City parks are a pretty, accessible and free place for taking portraits of young children. Chris Zuppa/The Penny Hoarder.

Steinmann says amateur photographers will take the best shots outdoors — and that’s also convenient for social distancing. She suggested taking photos at a park if your own backyard isn’t suitable for pictures.

When children are your subjects, Steinmann said, it’s important to plan everything in advance. Make sure you have picked out the perfect spot ahead of time and have taken some test shots on an adult.

“You want to keep it quick,” she says. “Make sure it’s comfortable for them. Have everything together.”

4. Make the Most of Your Camera Phone

Many parents will turn to their camera phones to get photos of their kids, and that’s perfectly fine.

Steinmann suggested turning your phone horizontally to get a more flattering shot. Also, don’t put too much distance between yourself and your subjects.

“Get close, and if you feel like you’re too close, get closer,” she said.

Instead of stressing over getting one perfect shot, take several. You can go through your camera roll later to select your favorites.

“I’ll take 20 versions of the same thing,” Steinmann said. “Generally, the first few are the better ones. After the first few, they’re starting to get antsy and squirmy and they’re going to get annoyed, and they’re less likely to smile.”

If your photo session is running past late afternoon and it’s getting dark outside, she recommended turning on your flash to provide a pop of light.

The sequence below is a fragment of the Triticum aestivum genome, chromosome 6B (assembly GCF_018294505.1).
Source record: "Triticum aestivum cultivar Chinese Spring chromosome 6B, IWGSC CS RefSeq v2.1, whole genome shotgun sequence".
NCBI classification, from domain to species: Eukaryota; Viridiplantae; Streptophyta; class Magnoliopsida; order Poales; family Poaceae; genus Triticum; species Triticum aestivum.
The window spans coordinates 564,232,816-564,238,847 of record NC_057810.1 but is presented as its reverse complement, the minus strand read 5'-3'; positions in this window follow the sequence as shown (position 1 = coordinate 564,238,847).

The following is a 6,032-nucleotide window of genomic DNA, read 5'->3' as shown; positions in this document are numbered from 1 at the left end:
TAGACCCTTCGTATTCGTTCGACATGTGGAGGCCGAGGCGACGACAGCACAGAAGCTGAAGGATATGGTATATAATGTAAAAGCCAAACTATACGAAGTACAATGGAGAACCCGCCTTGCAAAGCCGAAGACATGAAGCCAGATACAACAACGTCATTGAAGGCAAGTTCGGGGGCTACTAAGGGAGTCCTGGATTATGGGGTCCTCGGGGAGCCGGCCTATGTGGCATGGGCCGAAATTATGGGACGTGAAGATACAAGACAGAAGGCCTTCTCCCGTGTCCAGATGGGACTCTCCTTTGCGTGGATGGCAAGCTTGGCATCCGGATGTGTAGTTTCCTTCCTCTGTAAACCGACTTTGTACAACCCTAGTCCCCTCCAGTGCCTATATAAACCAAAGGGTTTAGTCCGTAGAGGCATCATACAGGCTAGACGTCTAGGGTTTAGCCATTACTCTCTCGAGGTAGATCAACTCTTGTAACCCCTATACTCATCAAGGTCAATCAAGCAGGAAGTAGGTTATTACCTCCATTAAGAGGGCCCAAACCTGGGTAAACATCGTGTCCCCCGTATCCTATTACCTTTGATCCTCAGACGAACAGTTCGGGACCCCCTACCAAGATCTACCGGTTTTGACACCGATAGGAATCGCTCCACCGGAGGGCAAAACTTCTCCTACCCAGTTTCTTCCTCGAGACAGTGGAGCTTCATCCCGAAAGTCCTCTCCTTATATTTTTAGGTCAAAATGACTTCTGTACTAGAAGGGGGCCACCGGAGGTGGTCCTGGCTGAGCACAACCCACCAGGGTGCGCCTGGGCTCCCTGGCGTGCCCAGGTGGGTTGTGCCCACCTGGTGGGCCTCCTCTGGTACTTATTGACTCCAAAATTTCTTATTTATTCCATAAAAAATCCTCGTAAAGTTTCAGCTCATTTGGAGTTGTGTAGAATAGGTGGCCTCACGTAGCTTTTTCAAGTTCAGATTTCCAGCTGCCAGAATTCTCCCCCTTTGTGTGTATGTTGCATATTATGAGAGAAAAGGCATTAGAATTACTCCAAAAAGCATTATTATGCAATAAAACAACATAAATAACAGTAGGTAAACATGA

And if you have a newer iPhone, make sure to set your camera on portrait mode.

“It blurs out the background and keeps the focus on the person,” Steinmann said.

5. Recruit a Photo Assistant 

Marcelo Avila helps Sharon Steinmann shoot Easter photos of their two-year-old son, Ezra, at Crescent Lake Park in St. Petersburg, Fla. Chris Zuppa/The Penny Hoarder
Marcelo Avila helps Sharon Steinmann shoot Easter photos of their two-year-old son, Ezra, at Crescent Lake Park in St. Petersburg, Fla. Chris Zuppa/The Penny Hoarder

When taking Easter photos of your children, don’t make it a solo effort. Enlist your spouse or a family member you’re already isolating with.

They can serve as an extra subject for test shots and can stand behind you making funny faces to get the little ones to smile in the photo.

“Don’t have that person stand to the right or the left of you,” Steinmann advised, “because they’re going to look over there.”

She also said it can be a good idea to provide props for the photo shoot.

“Bringing props helps, because it gives [the children] something to hold or play with,” Steinmann said.

6. Leave It Unfiltered

When it comes time to print out or share your Easter photos with friends and family, Steinmann recommended parents avoid applying filters.

“I think it’s better just to keep it simple,” she said. “Besides, all these filters that we’re using now, they’re going to look dated later.”

Nicole Dow is a staff writer at The Penny Hoarder. Her cell phone is full of photos of her kid. Staff writer/editor Tiffany Wendeln Connors contributed to this post.